Families Of Two Slain USC Students Grapple With Grief
“I couldn’t believe it was true when I first received the call informing me that my daughter might be killed in a murder,” her father Wu Yongxin, a local policeman told the reporter. “I felt like it was such a big sky and the accident was like a single drop of rain. Why did it fall on her?”
But her father tried his best to be strong. “Otherwise, I was not able to bring her mom back home.” Wu’s parents went to Los Angeles immediately after her identity was confirmed.
In the funeral home where they saw Wu’s body, her parents touched her hand as if she were just sleeping. “I held her head and called her again and again, with all my strength. I wanted her to answer me. I wish so badly that she was still alive.“
Wu’s father said she was always a sweet but also naughty daughter. When the Chinese reporter asked what she was like at home with him, he said, “She was in charge. I would follow any order she made. Even after she went to college, sometimes she sat on my lap while watching TV.”
Wu and her parents talked online regularly about life in the U.S. During their conversation April 1, Wu asked her parents if it was ok to bring a friend home this summer.
“I said we would welcome any one of your friends,“ Wu’s father recalled. “In the end, her mom asked whether it was boy or a girl. She said a boy.“
Wu typed "Qu Ming" on the screen. It was the first time she mentioned the boy to her parents.
On Sunday, mothers all over the world woke up to blessings and appreciation from their children for Mother’s Day. But Qu Ming’s mother no longer has the chance to hear from her son. Instead, she writes a letter to her beloved 23-year-old son whose life ended unexpectedly in a foreign country.
“Dear son, how are you in the heaven?” reads the letter, broadcast on CCTV. “Your grandma and grandpa are still waiting for you to come home for the summer break. I told them you can’t make it because you find a security clearance job in the U.S. and will not come home for a couple of years. I’m sorry my son, I have to lie to them. They are too old to handle the truth.”
Qu’s mother went onto ask about his girlfriend, whom she never got to meet. “How is Wu Ying, dear son? We were so happy to know that you found your Ms. Right. Your dad and I had a complete plan of how to receive her when you bring her back home, including what to give her as a present, where to take you for a tour. We even talked about your marriage and how to educate our grandchildren.”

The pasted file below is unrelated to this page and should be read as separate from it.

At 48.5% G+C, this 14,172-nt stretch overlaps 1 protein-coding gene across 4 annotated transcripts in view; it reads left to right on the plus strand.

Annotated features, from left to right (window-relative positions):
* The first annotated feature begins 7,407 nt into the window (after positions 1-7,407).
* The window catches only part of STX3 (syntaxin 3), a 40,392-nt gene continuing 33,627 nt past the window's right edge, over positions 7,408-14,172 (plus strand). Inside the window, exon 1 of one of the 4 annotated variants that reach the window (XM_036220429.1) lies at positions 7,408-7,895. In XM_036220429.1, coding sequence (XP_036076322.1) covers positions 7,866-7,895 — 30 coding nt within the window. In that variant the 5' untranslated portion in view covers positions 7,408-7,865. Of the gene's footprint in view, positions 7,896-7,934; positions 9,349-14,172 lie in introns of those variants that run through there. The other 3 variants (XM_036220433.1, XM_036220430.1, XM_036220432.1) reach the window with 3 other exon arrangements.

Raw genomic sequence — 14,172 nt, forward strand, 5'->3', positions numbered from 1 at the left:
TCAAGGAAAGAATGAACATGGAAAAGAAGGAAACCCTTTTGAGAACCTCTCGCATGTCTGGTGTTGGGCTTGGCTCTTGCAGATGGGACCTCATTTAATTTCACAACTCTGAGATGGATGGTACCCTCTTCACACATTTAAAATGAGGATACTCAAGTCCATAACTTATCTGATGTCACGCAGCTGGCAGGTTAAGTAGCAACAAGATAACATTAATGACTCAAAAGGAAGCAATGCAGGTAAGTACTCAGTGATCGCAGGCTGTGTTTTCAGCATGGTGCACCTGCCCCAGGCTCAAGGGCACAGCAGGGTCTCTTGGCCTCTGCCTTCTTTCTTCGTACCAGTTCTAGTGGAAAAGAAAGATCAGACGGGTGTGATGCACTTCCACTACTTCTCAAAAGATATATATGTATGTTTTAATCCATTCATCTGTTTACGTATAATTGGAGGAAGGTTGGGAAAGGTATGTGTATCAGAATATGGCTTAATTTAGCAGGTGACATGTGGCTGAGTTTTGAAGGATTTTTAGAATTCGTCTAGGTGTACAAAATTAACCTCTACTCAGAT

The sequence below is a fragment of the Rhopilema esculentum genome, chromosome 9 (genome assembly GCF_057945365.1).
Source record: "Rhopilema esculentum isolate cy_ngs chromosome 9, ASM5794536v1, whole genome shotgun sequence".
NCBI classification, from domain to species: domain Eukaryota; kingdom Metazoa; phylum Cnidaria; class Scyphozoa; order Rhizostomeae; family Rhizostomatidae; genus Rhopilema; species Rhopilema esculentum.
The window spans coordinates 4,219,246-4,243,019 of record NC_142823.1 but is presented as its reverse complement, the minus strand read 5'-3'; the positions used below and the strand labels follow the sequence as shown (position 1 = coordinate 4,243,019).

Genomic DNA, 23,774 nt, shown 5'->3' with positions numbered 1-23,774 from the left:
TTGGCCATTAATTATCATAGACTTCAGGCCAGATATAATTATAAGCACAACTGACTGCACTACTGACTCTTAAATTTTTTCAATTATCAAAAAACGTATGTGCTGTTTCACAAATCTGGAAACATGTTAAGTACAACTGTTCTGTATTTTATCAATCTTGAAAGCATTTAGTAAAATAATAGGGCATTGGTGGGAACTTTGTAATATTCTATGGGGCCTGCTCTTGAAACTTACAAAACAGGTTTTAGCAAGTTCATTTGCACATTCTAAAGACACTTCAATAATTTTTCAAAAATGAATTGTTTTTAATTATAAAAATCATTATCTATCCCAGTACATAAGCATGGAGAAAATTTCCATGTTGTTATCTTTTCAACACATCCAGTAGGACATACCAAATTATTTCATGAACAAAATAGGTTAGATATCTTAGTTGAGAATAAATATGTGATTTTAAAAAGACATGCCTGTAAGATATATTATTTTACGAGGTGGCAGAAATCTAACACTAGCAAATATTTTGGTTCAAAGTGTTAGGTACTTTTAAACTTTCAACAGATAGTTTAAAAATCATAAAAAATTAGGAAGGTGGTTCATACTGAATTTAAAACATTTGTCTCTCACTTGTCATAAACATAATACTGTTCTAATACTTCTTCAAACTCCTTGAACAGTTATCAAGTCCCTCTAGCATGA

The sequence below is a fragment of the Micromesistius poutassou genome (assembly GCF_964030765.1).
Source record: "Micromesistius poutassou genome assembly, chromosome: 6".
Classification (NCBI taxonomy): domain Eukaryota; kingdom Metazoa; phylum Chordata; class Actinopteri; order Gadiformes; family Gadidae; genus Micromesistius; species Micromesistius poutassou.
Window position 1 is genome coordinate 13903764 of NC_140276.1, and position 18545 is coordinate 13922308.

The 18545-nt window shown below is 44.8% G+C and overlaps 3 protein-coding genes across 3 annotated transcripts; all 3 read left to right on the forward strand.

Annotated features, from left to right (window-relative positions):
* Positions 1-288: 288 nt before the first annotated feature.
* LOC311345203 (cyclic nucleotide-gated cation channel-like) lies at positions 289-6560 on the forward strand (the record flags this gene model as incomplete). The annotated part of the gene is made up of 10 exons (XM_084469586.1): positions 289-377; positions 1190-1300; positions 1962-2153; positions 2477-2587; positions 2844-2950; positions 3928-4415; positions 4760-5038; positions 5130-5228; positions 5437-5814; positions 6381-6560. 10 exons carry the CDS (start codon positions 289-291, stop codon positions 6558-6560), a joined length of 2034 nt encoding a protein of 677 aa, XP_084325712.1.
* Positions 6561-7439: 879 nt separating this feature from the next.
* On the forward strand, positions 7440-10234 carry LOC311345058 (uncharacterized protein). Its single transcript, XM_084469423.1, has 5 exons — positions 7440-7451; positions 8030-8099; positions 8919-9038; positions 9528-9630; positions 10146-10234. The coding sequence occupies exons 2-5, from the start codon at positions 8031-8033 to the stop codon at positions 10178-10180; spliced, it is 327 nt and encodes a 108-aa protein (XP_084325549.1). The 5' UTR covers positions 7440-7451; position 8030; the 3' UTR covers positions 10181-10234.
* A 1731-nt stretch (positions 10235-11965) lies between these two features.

Qu’s mother never thought that wedding would end up happening just before funeral proceedings for the new couple. Close friends invited to the funeral were surprised at first when they saw the wedding cake.
“Qu’s mother asked for our approval to the wedding,” Wu’s father told CCTV. “She said the two young people were seriously in love with each other. They were not born on the day but died on the same time. Let’s make the decision for them.”
During the ceremony, the parents exchanged rings on behalf of their children, putting them on Wu and Qu’s fingers. Attendees said they thought it might be something of a comfort for the grieving families.
“At least they could live happily ever after in the heaven,” one of Wu’s friends who chose to remain anonymous said.
Wu and Qu were killed just a month after officially starting to date, though they’d known each other for more than a year. Wu was Qu’s first girlfriend.
“Before he went broad, Qu had never been in a relationship. I could feel that Wu changed him a lot,” Wang Li, Qu’s good friend told CCTV. “He is an introvert. But his love of Wu is strong. That’s the only thing making me feel better. At least he met The One in his life.”
Yang Biao, another of Qu’s friends who spoke at the memorial service, was also interviewed by CCTV. He remembered Qu told him Wu was very nice and put herself in others’ shoes. Wu said he liked to hear her sing.
“Qu was always very happy talking about Wu,” Yang said. “Even trivial things would put smiles on his face without himself noticing it.”
Wu’s friend Ye Jing said the same thing. “There was another time when Wu cooked chicken legs for us. I thought it was just so-so,” Ye said. “But Qu felt they were so delicious that he had six of them. “
Friends of both of the students back home said they’re still grappling with the loss.
“I started to recover recently,” said Wang Xi, Qu’s best friend. “I’ll just tell myself that they have settled in the U.S. and will never return. Life there is much better. I should be happy for them.“
But their sadness may be incomparable to that of Wu and Qu’s parents. “Your friends sent me messages and flowers for the Mother’s Day,” Qu’s mother wrote in her letter. “But my son, I want to see you playing the piano, writing the calligraphy for us again. Or just give me the chance to hold your face and look at it.” At the end of the letter, she posed a question:
“When will the justice be done for my son?”
Reach Contributor Corrina Liu here.